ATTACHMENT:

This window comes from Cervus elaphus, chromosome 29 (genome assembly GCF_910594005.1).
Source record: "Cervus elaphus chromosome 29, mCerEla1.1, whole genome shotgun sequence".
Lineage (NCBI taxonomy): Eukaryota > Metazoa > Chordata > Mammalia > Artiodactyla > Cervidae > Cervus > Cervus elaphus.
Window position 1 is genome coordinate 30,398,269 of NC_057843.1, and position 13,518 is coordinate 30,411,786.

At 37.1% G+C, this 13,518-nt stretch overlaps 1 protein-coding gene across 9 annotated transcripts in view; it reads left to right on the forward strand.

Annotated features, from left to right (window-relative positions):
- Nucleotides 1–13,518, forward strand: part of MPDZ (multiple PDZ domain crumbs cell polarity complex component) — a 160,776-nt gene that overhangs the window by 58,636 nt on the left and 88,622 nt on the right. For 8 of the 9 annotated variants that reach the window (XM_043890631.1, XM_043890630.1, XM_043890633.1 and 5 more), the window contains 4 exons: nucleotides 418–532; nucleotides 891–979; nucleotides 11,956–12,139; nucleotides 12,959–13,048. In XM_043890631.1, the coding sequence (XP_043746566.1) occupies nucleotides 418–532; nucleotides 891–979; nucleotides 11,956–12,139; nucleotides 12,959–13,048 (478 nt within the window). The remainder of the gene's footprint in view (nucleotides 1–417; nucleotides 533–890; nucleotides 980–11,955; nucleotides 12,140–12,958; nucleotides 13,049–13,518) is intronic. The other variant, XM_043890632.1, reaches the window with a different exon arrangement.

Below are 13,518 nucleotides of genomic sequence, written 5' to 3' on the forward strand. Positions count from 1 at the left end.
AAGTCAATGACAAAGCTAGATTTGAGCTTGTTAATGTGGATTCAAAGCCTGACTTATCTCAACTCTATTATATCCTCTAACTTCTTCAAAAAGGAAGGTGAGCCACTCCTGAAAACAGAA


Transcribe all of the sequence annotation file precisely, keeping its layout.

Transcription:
This window comes from Cervus elaphus, chromosome 29 (genome assembly GCF_910594005.1).
Source record: "Cervus elaphus chromosome 29, mCerEla1.1, whole genome shotgun sequence".
Lineage (NCBI taxonomy): Eukaryota > Metazoa > Chordata > Mammalia > Artiodactyla > Cervidae > Cervus > Cervus elaphus.
Window position 1 is genome coordinate 30,398,269 of NC_057843.1, and position 13,518 is coordinate 30,411,786.

At 37.1% G+C, this 13,518-nt stretch overlaps 1 protein-coding gene across 9 annotated transcripts in view; it reads left to right on the forward strand.

Annotated features, from left to right (window-relative positions):
- Nucleotides 1–13,518, forward strand: part of MPDZ (multiple PDZ domain crumbs cell polarity complex component) — a 160,776-nt gene that overhangs the window by 58,636 nt on the left and 88,622 nt on the right. For 8 of the 9 annotated variants that reach the window (XM_043890631.1, XM_043890630.1, XM_043890633.1 and 5 more), the window contains 4 exons: nucleotides 418–532; nucleotides 891–979; nucleotides 11,956–12,139; nucleotides 12,959–13,048. In XM_043890631.1, the coding sequence (XP_043746566.1) occupies nucleotides 418–532; nucleotides 891–979; nucleotides 11,956–12,139; nucleotides 12,959–13,048 (478 nt within the window). The remainder of the gene's footprint in view (nucleotides 1–417; nucleotides 533–890; nucleotides 980–11,955; nucleotides 12,140–12,958; nucleotides 13,049–13,518) is intronic. The other variant, XM_043890632.1, reaches the window with a different exon arrangement.

Below are 13,518 nucleotides of genomic sequence, written 5' to 3' on the forward strand. Positions count from 1 at the left end.
AAGTCAATGACAAAGCTAGATTTGAGCTTGTTAATGTGGATTCAAAGCCTGACTTATCTCAACTCTATTATATCCTCTAACTTCTTCAAAAAGGAAGGTGAGCCACTCCTGAAAACAGAA